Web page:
3.  SLEEP. This is such a massive factor in recovery and potentially the most often overlooked. At Strong Fast Fit I tell every single one of my clients to aim for an absolute minimum of 7 hours of sleep per night. Generally 8 hours is perfect with high level athletes often requiring 10 or more hours per night to recover from their training. There is an abundance of research articles indicating the importance of quality sleep for recovery. Essentially if you aren’t getting enough try making some changes and prioritizing a good night’s sleep for a few weeks and see how you’re training goes.If you have trouble falling asleep at night some great tips are:
    – Turn off all screens (phones, tablets, tv, etc 30 minutes before bed. Try to minimise exposure to artificial light in this time frame also.
    – Any number of basic diaphragmatic breathing exercises while laying in bed can help immeasurably. I personally find 5-10 minutes of conscious belly breathing puts me to sleep every time.
    -Avoiding caffeine after lunch time, especially if you are sensitive to it’s effects.
    – Eating dinner earlier and allowing more time between your last meal and going to bed. You shouldn’t be hungry, but being overly full can also impact the ability to fall asleep.



There are many factors involved in the recovery process, but for most people paying increased attention to the above three can yield some pretty amazing results. Remember we are only as strong as our weakest link and neglecting any of the above will seriously hold you back in the long term. The old bodybuilding adage of “Eat, sleep, train, repeat” was actually pretty spot on after all. If you guys have questions, or comments please feel free to comment below or facebook us at

Training splits - different approaches for better results.

Training at the gym seems simple, right? Turn up regularly, lift heavy weights with good form, sleep and eat enough to recover and do this again and again (and again) for years on end. This formula is pretty much the way to reach your goals. BUT there are some other variables which can greatly help you progress quicker and safer. Today we are talking about one of the more important ones and that is the Training Split or in other words, how should you split up your training throughout a week in order to best recover and get the results you are after.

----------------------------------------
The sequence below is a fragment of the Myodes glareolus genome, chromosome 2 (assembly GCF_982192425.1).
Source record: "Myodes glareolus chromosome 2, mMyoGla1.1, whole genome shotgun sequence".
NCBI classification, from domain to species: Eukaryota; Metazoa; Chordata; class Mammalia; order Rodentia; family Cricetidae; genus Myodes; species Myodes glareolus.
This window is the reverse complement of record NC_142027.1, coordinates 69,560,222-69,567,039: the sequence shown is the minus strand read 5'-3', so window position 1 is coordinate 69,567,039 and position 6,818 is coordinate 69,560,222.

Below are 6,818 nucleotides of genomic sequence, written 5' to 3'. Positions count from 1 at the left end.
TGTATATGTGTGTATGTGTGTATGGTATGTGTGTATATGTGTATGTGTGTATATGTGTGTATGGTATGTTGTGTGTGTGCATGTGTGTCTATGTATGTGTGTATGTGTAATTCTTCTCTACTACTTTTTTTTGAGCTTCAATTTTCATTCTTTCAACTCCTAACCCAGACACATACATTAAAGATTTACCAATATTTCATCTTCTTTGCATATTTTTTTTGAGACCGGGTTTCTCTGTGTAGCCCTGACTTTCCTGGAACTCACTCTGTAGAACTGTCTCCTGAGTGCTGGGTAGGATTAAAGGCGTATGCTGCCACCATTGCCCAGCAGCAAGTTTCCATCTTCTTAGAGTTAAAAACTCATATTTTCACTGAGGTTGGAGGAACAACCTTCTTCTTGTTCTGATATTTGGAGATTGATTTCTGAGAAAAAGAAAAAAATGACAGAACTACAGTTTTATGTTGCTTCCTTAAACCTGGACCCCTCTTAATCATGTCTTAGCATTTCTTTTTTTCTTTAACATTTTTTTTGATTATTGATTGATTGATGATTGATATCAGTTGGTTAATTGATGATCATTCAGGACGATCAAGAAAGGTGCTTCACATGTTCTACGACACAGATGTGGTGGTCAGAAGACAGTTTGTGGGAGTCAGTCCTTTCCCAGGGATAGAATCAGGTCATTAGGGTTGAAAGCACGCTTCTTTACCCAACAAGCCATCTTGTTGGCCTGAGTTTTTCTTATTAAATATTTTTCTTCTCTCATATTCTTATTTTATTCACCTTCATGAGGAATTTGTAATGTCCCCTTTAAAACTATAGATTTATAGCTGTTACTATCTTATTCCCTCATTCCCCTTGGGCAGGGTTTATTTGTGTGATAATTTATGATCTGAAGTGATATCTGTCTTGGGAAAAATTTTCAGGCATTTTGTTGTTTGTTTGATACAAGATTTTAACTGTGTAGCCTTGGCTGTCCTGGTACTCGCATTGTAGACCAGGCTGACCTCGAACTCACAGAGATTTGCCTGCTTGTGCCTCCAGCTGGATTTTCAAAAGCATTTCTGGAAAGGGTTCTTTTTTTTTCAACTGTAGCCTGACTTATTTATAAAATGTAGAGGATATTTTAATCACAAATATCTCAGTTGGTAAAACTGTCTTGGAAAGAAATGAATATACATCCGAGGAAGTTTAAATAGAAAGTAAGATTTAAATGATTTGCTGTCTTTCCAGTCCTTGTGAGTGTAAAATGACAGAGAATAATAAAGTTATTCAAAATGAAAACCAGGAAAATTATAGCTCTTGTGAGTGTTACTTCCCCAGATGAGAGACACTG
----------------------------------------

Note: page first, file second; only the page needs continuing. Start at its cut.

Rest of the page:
For simplicity today I will be writing briefly about common and generally recommended training splits for four different gym goers: bodybuilders, powerlifters, athletes, and general population. I will assume we are talking about drug free athletes in all of these scenarios.

  1. Bodybuilders. So often we see bodybuilders training what is known as the “five day split” which is usually something like “Monday – chest, Tuesday – back, Wednesday – legs, Thursday – shoulders and abs, Friday – arms” (or some other variation of this split). As you can see typically this would mean each muscle group is only trained once per week with quite a high amount of volume on that day. In our experience this is NOT ideal for gaining mass for most aspiring bodybuilders. Much more typically we would recommend either a push (chest, shoulders, triceps), pull (upper back, traps, biceps), lower (quadriceps, hamstrings, glutes) split focusing much more on compound movements and simple progressions to add the most mass. Another common setup is simply Upper (chest, back, traps, arms, shoulders) and lower body (quads, hamstrings, lower back, glutes). this kind of split again focuses heavily on compound movements (barbell and dumbbell pressing and rowing, body weight movements, squats, deadlifts, etc) and would simply alternate between days. A good sample program would be:Monday – Lower body – squats, deadlifts, lunges, hip thrusts, etc.
    Tuesday – upper body (push focus) – bench press, overhead press, dips, tricep skullcrushers etc, some rows and upper back work
    Wednesday – OFF
    Thursday – lower body – squats, deadlifts, lunges, hip thrusts, etc
    Friday – upper body (pull focus) – rows, pullups, bicep curls, etc, add some pushing work in here.
    Weekend – OFF